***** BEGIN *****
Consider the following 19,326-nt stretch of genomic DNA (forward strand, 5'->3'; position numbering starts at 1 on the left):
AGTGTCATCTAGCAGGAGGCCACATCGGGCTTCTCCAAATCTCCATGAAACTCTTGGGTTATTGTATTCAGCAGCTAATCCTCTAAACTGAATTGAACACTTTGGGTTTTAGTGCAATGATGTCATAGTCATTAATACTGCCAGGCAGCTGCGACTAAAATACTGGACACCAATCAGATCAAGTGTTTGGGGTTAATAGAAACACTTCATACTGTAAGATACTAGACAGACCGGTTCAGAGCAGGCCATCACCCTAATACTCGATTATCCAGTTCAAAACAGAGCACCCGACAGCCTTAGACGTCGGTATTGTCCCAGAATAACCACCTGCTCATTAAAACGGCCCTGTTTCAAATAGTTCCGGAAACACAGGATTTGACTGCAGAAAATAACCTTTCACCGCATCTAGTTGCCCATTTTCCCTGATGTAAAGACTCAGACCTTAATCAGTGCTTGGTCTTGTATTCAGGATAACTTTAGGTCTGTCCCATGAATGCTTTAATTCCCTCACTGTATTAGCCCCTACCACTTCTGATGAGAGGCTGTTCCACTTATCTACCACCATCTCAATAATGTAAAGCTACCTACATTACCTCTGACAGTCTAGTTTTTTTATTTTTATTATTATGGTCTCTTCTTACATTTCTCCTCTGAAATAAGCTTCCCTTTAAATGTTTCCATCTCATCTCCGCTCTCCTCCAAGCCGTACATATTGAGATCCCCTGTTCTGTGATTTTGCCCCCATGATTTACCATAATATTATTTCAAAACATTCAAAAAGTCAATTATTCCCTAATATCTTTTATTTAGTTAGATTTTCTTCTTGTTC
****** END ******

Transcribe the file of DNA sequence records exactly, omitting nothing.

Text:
Consider the following 19,326-nt stretch of genomic DNA (forward strand, 5'->3'; position numbering starts at 1 on the left):
AGTGTCATCTAGCAGGAGGCCACATCGGGCTTCTCCAAATCTCCATGAAACTCTTGGGTTATTGTATTCAGCAGCTAATCCTCTAAACTGAATTGAACACTTTGGGTTTTAGTGCAATGATGTCATAGTCATTAATACTGCCAGGCAGCTGCGACTAAAATACTGGACACCAATCAGATCAAGTGTTTGGGGTTAATAGAAACACTTCATACTGTAAGATACTAGACAGACCGGTTCAGAGCAGGCCATCACCCTAATACTCGATTATCCAGTTCAAAACAGAGCACCCGACAGCCTTAGACGTCGGTATTGTCCCAGAATAACCACCTGCTCATTAAAACGGCCCTGTTTCAAATAGTTCCGGAAACACAGGATTTGACTGCAGAAAATAACCTTTCACCGCATCTAGTTGCCCATTTTCCCTGATGTAAAGACTCAGACCTTAATCAGTGCTTGGTCTTGTATTCAGGATAACTTTAGGTCTGTCCCATGAATGCTTTAATTCCCTCACTGTATTAGCCCCTACCACTTCTGATGAGAGGCTGTTCCACTTATCTACCACCATCTCAATAATGTAAAGCTACCTACATTACCTCTGACAGTCTAGTTTTTTTATTTTTATTATTATGGTCTCTTCTTACATTTCTCCTCTGAAATAAGCTTCCCTTTAAATGTTTCCATCTCATCTCCGCTCTCCTCCAAGCCGTACATATTGAGATCCCCTGTTCTGTGATTTTGCCCCCATGATTTACCATAATATTATTTCAAAACATTCAAAAAGTCAATTATTCCCTAATATCTTTTATTTAGTTAGATTTTCTTCTTGTTC